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Authoritarianism in the Middle East: Regimes and Resistance

Marsha Pripstein Posusney and Michele Penner Angrist, editors
Authoritarianism in the Middle East: Regimes and Resistance
ISBN: 978-1-58826-342-1
2005/276 pages/LC: 2005011302
A related title: Democracy and Authoritarianism in the Arab World by Nicola Pratt

"A good primer to an understanding of the dynamics of enduring authoritarianism in the Arab world, and the possible pathways to its democratic replacement."—John P. Entelis, Journal of North African Studies

"Provides some of the best analysis one can find anywhere of Middle Eastern politics and particularly of the reasons for the persistence of authoritarianism in that region."—Glenn E. Perry, Digest of Middle East Studies

"An excellent volume ... there is nothing else like it. Here, at last, is a book that looks at the politics of change and stability in the Middle East."—Lisa Anderson, Columbia University

"The quality of analysis found here is well ahead of the popular discussion about whether democracy and Islam are compatible."—William B. Quandt, University of Virginia

"It is good to see big questions like 'Why has democracy failed in the Middle East?' answered with both sophistication and clarity."—Russell E. Lucas, University of Oklahoma


Why do authoritarian regimes prevail in the Middle East, while successful democratic transitions are occurring elsewhere in the developing world? Authoritarianism in the Middle East addresses this question, focusing on the role of political institutions and the strategic choices made by both rulers and opposition challengers. The authors eschew cultural explanations, highlighting instead the importance of robust coercive apparatuses in the region and the context of incumbent-opposition struggles. Their work sheds light on pivotal political dynamics throughout the Middle East, revealing the numerous ways in which the balance of power continues to favor the status quo.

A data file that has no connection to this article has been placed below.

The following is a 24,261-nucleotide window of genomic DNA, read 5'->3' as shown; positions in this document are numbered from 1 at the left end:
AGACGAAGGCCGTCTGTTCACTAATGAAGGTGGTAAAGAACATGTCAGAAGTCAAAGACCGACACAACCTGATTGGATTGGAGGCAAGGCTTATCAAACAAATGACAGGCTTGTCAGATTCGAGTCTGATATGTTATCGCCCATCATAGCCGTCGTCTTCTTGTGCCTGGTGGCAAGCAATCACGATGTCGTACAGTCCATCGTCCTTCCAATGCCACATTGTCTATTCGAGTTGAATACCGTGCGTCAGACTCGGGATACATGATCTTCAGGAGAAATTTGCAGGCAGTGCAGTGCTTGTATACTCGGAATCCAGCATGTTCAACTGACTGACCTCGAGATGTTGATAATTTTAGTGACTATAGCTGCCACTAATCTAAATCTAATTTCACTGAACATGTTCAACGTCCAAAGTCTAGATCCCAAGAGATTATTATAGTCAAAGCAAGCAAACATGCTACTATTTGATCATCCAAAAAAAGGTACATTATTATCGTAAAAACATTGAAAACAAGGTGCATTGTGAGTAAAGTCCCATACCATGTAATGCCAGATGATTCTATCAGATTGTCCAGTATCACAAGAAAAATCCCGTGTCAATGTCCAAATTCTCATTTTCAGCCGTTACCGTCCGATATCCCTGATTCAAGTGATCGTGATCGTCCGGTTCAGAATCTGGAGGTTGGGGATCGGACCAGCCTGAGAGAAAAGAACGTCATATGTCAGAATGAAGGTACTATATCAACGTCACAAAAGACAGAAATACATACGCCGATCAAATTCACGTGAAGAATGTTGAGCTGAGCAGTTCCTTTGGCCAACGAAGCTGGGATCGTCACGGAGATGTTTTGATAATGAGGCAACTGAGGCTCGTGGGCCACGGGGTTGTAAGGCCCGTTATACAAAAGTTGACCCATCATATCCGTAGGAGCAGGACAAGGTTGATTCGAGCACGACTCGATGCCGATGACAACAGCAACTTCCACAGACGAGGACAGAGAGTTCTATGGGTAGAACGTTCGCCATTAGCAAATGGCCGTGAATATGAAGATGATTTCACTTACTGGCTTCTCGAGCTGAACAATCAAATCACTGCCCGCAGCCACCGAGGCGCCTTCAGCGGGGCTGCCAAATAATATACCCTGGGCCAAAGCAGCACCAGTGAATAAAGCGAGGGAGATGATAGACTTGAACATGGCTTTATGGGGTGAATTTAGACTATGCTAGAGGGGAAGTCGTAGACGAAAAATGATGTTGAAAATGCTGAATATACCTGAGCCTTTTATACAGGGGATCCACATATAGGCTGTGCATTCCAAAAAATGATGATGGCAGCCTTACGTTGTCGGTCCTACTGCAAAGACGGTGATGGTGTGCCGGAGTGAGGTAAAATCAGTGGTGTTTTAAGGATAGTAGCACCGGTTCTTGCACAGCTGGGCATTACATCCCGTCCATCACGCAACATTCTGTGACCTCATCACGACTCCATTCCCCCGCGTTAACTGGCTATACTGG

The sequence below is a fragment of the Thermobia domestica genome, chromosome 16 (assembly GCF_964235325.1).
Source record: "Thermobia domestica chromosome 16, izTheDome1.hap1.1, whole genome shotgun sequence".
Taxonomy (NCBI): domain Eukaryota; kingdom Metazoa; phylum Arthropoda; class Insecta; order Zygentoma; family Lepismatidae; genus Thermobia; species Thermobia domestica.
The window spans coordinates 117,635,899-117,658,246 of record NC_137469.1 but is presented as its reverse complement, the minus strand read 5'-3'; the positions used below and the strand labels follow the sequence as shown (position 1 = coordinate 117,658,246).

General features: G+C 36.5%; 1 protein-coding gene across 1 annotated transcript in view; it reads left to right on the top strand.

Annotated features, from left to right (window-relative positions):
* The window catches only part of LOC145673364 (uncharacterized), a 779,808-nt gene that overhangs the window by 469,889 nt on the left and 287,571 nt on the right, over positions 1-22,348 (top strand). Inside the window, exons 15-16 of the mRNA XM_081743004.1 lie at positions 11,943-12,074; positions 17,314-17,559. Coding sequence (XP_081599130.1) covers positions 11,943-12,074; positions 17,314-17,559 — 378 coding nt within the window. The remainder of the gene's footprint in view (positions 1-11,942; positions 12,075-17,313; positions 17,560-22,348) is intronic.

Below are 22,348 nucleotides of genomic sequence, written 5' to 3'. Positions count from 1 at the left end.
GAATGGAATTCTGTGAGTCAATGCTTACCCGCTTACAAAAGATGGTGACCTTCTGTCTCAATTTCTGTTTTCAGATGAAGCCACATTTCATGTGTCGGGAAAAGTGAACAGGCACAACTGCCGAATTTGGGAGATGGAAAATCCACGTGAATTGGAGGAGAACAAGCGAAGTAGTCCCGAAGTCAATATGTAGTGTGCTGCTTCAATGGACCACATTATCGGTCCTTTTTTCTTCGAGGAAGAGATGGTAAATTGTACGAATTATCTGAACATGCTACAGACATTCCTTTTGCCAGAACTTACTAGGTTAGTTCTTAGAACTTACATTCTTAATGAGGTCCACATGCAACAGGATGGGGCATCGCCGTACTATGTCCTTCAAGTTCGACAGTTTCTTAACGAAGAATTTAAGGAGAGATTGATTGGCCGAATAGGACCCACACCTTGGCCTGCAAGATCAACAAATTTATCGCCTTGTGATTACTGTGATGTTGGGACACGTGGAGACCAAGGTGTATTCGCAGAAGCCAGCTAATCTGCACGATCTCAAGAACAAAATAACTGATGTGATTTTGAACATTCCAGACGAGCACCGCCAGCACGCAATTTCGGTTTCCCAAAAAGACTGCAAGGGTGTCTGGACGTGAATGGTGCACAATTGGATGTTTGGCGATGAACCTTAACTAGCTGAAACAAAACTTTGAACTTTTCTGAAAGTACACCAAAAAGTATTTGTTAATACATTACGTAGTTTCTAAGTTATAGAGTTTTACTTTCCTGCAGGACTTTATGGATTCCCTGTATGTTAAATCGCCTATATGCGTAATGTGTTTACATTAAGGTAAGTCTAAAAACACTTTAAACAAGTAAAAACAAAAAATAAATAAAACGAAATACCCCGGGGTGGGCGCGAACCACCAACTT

The late Marsha Pripstein Posusney was professor of political science at Bryant University and adjunct professor of international relations at the Watson Institute for International Studies, Brown University. Her publications included Labor and the State in Egypt, winner of the Hourani prize, and Women and Globalization in the Arab Middle East (coedited with Eleanor Doumato). Michele Penner Angrist is assistant professor of political science at Union College. She is the author of Party Building in the Modern Middle East.


  • Introduction: The Middle East's Democracy Deficit in Comparative Perspective—M.P. Posusney.
  • Coercive Institutions and Coercive Leaders—E. Bellin.
  • Political Crisis and Restabilization: Iraq, Libya, Syria, and Tunisia—J. Brownlee.
  • Contestation Without Democracy: Elite Fragmentation in Iran—A. Keshavarzian.
  • Multiparty Elections in the Arab World: Election Rules and Opposition Responses—M.P. Posusney.
  • Party Systems and Regime Formation: Turkish Exceptionalism in Comparative Perspective—M.P. Angrist.
  • Opposition and Economic Crises in Jordan and Morocco—E. Lust-Okar.
  • Princes, Parliaments, and the Prospects for Democracy in the Gulf—M. Herb.
  • Too Much Civil Society, Too Little Politics? Egypt and Other Liberalizing Arab Regimes—V. Langohr.
  • The Outlook for Authoritarians—M.P. Angrist.